The New Brighton Ferries

I remember when I was a child walking down to the pier to meet my Grandma and Grandad as they arrived on the ferry from Liverpool to visit us. There is serious talk now of the Ferries returning to New Brighton. I will talk more of that later in a section entitled "the future of New Brighton" which should be very interesting as there are many plans for the regeneration of New Brighton.

The Royal Daffodil Arriving at New Brighton Landing Stage

The New Brighton Ferry is part of New Brighton itself. It was founded by James Atherton and his son-in-law, William Rowson in 1830.

The first pier was constructed of timber and a small "run-out" section was added later, while the windlass was operated by a circular horse mill. During ebb-tides the ferry boat, as it left the stage, would haul the stage out, to enable the next boat to use the birth.

Edward W Coulbourn purchased the ferry in 1850 and operated it for ten years. The Coulbourns lived in "The Grennen" in St George's Mount and, from the turret of the house, he could sit in comfort and watch the boats without leaving his home.

One of the brothers used to inspect the loading of passengers at Egremont and then gallop along the beach on horseback to New Brighton to watch the passengers disembark. He must have been quite a keen horseman.

 

Local Board as Owners

In 1860 the Local Board decided to purchase the ferry and it came into their hands by the following year when William Carson was appointed manager and set about improving and rebuilding the pier, which was opened in 1867. The Local Board paid £60,000 plus £9,000 for the boats for both New Brighton and Egremont Ferries.

While the new pier was being built the "Elizabeth" was used as a landing stage. The floating-stage was joined by two iron bridges. While it was under construction, it was damaged by one of Lamport & Holt boats the "SS Galilio", which crashed through the iron structure, while in 1907, a very severe gale caused damage and the pier floated away down the river and had to be rescued.

Toll booths replaced the idea of collectors with boxes, although these men could collect from the beach at low water, when people came on to the shore instead of climbing the steps.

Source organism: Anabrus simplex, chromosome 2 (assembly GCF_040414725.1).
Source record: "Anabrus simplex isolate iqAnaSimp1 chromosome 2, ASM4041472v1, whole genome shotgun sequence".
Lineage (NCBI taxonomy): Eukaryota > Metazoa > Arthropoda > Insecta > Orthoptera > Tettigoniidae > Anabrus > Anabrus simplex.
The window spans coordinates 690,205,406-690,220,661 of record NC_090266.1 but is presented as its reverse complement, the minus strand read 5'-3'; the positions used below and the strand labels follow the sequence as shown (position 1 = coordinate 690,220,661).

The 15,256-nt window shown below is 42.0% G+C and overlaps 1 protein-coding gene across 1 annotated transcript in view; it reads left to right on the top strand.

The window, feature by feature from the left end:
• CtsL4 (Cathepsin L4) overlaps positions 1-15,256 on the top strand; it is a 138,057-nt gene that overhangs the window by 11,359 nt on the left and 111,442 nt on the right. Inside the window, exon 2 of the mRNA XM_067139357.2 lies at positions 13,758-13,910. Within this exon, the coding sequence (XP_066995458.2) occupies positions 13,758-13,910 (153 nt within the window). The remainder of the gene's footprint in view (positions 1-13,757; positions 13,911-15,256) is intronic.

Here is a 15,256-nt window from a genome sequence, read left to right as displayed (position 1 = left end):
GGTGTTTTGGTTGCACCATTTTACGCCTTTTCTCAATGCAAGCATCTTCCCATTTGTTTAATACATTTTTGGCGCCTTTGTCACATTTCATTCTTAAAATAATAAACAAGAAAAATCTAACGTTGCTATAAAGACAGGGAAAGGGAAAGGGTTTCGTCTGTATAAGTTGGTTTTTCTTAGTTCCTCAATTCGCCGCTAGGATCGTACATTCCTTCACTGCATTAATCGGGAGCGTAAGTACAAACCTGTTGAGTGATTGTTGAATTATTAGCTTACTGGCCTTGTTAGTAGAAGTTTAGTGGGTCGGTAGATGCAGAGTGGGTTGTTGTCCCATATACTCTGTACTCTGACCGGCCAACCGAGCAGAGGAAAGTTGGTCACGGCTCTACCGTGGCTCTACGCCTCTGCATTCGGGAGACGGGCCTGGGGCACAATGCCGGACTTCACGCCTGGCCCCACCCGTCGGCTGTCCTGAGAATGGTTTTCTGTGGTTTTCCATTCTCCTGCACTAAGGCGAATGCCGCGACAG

In 1921 the floating landing-stage was renewed, the 150 ton bridge was lifted off by the Mersey Docks and Harbour's giant floating crane "Mammoth" and taken to a field close to Seacombe ferry for overhaul, being replaced by the same crane.

The service ceased to operate during winter in 1936, following alterations to the pier, the serviced being adjusted according to the demand.

In 1953, 2,907,000 people sailed to New Brighton but with people travelling further afield by motorcar, the figure dropped to 300,000 by 1971.

In 1964 the Ferries and Bus undertakings were combined, with a Transport Manager in control and in December 1969 it came under the MPTE.

During a gale on the 11th January 1962 the bridges leading down to the stage were badly damaged one falling into the river at one end. Once again, the "Mammoth" had to lift them off and take them to Birkenhead for repairs.

 

The Last Boat from New Brighton

In 1965 there were problems on account of the sand so boats were unable to berth at low water. There was also a big drop in the number of passengers from Liverpool and the ferry closed. The last boat sailed from New Brighton on 26th September 1971. The Ministry of Transport gave permission to close the ferry and the landing-stage was removed in 1973 and towed away to be broken up.

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